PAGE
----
Comments on the proposal were due by October 11, 2022. For more information about this proposal, please visit the SEC’s website at the link below:

Form PF: Reporting Requirements for All Filers and Large Hedge Fund Advisers

SEC Guidance and Alerts

Examinations Focused on the New Investment Adviser Marketing Rule

With the impending November 4 compliance deadline for the amended marketing rule ((206(4)-1), the SEC’s Division of Examinations has issued an alert informing investment advisers to private funds about likely areas of focus for upcoming examinations. Not surprisingly, the staff will review policies and procedures to ensure they are calibrated to the amended rule and have “objective and testable” means reasonably designed to ensure compliance. This may include pre-review and approval of advertisements, risk-based sampling of advertisements, and pre-approving templates. The staff also will look to determine if advisers have evidence to substantiate material statements of fact. For performance advertising, the staff will verify whether advisers are complying with express prohibitions in the rule, such as providing net performance along with any gross performance data, presenting specific time periods for performance results, and complying with restrictions on extracted, hypothetical, and predecessor performance. The staff also reminded advisers that they must report certain marketing information in their Form ADV and keep records of all advertisements they disseminate, including certain working papers, performance-related information, and documentation of testimonials and endorsements.

For more information, please visit the SEC’s website at the following link:

Risk Alert: Examinations Focused on the New Investment Adviser Marketing Rule

Enforcement Actions

SEC Charges Wall Street Firms with Recordkeeping Failures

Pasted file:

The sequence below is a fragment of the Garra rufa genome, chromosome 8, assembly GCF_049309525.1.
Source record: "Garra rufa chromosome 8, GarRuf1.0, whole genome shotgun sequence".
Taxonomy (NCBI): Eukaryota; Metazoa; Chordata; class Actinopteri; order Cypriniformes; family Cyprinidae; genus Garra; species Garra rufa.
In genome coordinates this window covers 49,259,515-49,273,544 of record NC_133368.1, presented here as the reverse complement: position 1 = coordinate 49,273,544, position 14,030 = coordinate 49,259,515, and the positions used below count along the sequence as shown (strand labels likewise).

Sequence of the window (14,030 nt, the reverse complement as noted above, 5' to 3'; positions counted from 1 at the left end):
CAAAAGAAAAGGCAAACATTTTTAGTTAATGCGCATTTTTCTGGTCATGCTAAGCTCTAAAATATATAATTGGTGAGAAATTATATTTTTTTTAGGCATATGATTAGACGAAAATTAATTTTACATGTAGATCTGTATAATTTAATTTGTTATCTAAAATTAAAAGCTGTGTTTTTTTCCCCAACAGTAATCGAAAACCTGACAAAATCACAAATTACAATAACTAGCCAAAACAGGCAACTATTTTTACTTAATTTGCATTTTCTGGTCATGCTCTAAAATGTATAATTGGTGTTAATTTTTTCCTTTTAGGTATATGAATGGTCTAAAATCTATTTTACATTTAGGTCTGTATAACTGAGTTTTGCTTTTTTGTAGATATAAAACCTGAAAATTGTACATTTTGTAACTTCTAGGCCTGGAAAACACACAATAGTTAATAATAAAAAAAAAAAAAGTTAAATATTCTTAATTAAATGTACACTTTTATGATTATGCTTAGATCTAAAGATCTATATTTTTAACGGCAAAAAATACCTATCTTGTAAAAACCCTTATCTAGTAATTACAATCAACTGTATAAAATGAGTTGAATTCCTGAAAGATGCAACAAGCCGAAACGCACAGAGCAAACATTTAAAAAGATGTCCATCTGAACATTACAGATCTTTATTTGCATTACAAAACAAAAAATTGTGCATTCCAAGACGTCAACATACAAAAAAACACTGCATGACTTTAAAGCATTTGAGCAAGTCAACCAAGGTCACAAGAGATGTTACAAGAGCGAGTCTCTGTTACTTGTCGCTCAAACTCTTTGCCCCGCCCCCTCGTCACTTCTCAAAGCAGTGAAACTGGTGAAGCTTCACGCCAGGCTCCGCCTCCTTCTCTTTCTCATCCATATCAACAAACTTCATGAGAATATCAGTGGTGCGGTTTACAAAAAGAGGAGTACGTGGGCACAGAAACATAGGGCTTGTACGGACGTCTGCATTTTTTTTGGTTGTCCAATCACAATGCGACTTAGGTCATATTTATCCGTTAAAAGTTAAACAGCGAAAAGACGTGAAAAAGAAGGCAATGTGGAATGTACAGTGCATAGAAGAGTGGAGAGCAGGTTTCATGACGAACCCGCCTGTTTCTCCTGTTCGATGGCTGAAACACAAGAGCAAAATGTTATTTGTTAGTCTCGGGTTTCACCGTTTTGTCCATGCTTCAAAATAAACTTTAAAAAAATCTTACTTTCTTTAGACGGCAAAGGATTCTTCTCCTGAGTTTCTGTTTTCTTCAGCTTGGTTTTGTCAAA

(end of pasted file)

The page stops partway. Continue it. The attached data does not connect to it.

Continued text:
The SEC announced charges against fifteen broker-dealers and one investment adviser for recordkeeping violations involving the use of “off-channel” communications (e.g., WhatsApp) without properly preserving the electronic communications. According to the settled orders, the firms’ employees (including senior personnel) routinely communicated about business matters using text messaging applications on personal devices. From the Commission’s perspective, by not preserving required electronic records, the firms deprived the Commission of valuable information needed in support of the examination and enforcement mission. Each of the firms was charged with violating the Exchange Act recordkeeping provisions requiring the firms to supervise and prevent and detect violations. The Exchange Act essentially requires preserving all communications relating to the firm’s business. One firm was charged with violating an analogous provision under the Advisers Act. That provision is a bit more targeted, requiring preservation of communications relating to recommendations made or proposed to be made and any advice given or proposed to be given. Each firm agreed to pay a substantial penalty (including eight firms and their affiliates each agreeing to $125 million penalties, two agreeing to $50 million penalties, and one agreeing to a $10 million penalty), and each also agreed to hire a compliance consultant to review their policies and procedures. In a related action, the CFTC announced settlements with the same firms (with penalties ranging from $6 million to $100 million), for violating recordkeeping regulations that generally require preserving records of all transactions relating to the firm’s business of dealing in commodity interests. One firm, Bank of America, paid a larger penalty for, among other things, a supervisor that instructed his team to delete text messages and move their communications to unapproved applications. The final tally of penalties for all firms was approximately $1.8 billion.